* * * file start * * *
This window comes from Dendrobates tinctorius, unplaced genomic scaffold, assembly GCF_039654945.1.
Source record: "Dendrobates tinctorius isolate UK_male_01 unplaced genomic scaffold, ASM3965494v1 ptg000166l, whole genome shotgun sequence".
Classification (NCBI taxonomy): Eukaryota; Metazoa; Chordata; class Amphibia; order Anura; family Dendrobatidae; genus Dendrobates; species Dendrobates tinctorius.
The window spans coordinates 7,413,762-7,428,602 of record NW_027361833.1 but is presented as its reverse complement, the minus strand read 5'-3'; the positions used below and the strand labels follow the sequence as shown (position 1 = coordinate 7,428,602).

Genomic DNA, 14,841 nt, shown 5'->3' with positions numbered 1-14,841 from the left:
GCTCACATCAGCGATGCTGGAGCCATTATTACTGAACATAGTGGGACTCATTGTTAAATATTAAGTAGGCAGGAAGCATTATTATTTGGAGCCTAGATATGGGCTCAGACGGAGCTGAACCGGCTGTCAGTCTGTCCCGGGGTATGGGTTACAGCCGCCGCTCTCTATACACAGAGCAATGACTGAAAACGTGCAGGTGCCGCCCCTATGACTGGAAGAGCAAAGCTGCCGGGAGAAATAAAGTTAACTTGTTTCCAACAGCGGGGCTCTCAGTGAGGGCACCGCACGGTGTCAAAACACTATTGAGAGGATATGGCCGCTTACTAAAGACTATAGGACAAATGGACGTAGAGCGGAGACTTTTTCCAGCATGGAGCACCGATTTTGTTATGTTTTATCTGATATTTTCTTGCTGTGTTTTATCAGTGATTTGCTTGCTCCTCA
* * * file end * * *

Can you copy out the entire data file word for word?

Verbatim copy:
This window comes from Dendrobates tinctorius, unplaced genomic scaffold, assembly GCF_039654945.1.
Source record: "Dendrobates tinctorius isolate UK_male_01 unplaced genomic scaffold, ASM3965494v1 ptg000166l, whole genome shotgun sequence".
Classification (NCBI taxonomy): Eukaryota; Metazoa; Chordata; class Amphibia; order Anura; family Dendrobatidae; genus Dendrobates; species Dendrobates tinctorius.
The window spans coordinates 7,413,762-7,428,602 of record NW_027361833.1 but is presented as its reverse complement, the minus strand read 5'-3'; the positions used below and the strand labels follow the sequence as shown (position 1 = coordinate 7,428,602).

Genomic DNA, 14,841 nt, shown 5'->3' with positions numbered 1-14,841 from the left:
GCTCACATCAGCGATGCTGGAGCCATTATTACTGAACATAGTGGGACTCATTGTTAAATATTAAGTAGGCAGGAAGCATTATTATTTGGAGCCTAGATATGGGCTCAGACGGAGCTGAACCGGCTGTCAGTCTGTCCCGGGGTATGGGTTACAGCCGCCGCTCTCTATACACAGAGCAATGACTGAAAACGTGCAGGTGCCGCCCCTATGACTGGAAGAGCAAAGCTGCCGGGAGAAATAAAGTTAACTTGTTTCCAACAGCGGGGCTCTCAGTGAGGGCACCGCACGGTGTCAAAACACTATTGAGAGGATATGGCCGCTTACTAAAGACTATAGGACAAATGGACGTAGAGCGGAGACTTTTTCCAGCATGGAGCACCGATTTTGTTATGTTTTATCTGATATTTTCTTGCTGTGTTTTATCAGTGATTTGCTTGCTCCTCA